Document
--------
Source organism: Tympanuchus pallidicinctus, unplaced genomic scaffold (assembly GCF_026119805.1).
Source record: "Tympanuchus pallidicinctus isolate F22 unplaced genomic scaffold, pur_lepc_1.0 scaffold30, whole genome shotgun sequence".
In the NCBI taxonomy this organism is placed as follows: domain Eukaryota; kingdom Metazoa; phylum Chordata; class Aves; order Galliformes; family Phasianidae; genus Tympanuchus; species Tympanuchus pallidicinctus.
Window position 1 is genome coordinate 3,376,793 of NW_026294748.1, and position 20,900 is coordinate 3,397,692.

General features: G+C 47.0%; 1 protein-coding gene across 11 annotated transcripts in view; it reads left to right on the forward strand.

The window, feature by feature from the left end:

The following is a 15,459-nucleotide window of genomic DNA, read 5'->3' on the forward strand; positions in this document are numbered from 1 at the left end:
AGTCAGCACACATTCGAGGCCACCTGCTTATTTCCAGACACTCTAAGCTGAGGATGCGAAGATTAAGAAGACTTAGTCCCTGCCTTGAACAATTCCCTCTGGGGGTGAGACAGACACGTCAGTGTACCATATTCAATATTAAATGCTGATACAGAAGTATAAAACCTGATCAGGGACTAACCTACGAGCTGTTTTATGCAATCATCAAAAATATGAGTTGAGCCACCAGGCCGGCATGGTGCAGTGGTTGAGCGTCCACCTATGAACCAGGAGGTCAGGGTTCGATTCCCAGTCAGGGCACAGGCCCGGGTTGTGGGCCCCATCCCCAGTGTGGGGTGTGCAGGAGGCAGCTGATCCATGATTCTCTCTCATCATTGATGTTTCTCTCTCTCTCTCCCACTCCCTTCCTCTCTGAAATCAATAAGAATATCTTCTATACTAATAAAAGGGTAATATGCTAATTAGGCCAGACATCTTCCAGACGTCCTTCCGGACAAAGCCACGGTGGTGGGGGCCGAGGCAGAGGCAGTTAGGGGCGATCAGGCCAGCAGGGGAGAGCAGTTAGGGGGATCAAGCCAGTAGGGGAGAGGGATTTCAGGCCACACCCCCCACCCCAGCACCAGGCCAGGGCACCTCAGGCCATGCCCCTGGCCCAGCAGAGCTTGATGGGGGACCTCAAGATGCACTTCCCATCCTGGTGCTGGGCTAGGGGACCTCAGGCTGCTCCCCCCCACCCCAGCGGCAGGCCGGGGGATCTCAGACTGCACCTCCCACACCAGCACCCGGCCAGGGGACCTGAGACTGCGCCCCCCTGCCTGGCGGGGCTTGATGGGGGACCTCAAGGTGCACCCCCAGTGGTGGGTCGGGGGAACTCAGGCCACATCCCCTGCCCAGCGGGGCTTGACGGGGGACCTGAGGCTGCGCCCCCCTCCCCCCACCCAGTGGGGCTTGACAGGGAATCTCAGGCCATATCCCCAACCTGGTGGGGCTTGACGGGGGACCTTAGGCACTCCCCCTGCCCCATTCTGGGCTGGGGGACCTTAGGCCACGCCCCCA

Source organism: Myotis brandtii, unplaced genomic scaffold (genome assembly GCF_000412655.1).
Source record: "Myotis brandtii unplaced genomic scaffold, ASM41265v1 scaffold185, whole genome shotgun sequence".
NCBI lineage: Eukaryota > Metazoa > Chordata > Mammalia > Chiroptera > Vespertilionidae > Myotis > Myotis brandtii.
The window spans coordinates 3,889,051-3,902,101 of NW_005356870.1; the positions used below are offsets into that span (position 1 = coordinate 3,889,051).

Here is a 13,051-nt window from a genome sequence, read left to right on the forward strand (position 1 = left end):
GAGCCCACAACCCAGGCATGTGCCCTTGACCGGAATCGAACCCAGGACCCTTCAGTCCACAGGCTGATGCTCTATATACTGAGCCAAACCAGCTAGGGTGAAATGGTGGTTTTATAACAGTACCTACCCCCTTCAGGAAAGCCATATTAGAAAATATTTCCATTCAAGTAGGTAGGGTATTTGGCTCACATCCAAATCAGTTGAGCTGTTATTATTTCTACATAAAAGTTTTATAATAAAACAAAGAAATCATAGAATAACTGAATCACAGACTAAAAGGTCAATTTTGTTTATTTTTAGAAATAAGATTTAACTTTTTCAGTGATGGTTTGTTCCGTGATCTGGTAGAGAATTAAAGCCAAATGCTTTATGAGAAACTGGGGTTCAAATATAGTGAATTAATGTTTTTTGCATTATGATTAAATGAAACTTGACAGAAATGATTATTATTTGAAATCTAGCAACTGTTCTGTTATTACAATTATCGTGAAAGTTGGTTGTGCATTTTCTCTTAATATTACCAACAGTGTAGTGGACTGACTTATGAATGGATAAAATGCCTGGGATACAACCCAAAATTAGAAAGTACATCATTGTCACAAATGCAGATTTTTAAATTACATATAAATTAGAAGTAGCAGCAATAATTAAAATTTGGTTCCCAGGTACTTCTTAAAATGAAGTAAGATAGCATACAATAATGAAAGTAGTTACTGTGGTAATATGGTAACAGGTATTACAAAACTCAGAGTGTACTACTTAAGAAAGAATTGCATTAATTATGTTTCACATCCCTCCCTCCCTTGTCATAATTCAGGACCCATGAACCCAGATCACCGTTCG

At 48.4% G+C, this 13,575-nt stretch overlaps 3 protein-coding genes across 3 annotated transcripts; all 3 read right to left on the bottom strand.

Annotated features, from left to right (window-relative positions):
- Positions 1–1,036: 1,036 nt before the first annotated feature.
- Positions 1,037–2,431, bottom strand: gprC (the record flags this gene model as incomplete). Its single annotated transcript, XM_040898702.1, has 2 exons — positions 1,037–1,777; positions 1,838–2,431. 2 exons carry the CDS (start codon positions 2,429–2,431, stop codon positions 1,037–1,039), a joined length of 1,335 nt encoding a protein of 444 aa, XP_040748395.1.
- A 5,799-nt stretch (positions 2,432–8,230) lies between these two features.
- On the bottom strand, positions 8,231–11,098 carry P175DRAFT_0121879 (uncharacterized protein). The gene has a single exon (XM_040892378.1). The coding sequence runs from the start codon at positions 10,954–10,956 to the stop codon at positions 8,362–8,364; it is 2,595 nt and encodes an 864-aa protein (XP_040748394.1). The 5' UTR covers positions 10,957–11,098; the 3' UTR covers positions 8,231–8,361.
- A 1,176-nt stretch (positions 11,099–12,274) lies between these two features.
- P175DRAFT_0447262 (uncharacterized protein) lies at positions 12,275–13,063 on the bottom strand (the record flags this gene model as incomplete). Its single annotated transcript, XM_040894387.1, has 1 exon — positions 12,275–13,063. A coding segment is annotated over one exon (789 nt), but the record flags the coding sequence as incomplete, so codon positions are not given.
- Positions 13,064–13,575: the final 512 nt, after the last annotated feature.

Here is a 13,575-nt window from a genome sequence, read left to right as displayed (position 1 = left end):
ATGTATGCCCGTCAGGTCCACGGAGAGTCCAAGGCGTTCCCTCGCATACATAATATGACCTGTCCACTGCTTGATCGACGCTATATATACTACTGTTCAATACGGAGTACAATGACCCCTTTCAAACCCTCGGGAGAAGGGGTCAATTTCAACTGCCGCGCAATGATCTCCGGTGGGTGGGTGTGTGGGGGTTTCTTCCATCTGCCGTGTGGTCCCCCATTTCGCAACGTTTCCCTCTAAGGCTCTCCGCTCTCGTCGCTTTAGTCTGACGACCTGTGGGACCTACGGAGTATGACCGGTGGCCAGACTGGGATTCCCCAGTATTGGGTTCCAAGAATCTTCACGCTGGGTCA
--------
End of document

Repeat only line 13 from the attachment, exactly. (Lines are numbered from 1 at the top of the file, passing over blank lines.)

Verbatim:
Here is a 13,051-nt window from a genome sequence, read left to right on the forward strand (position 1 = left end):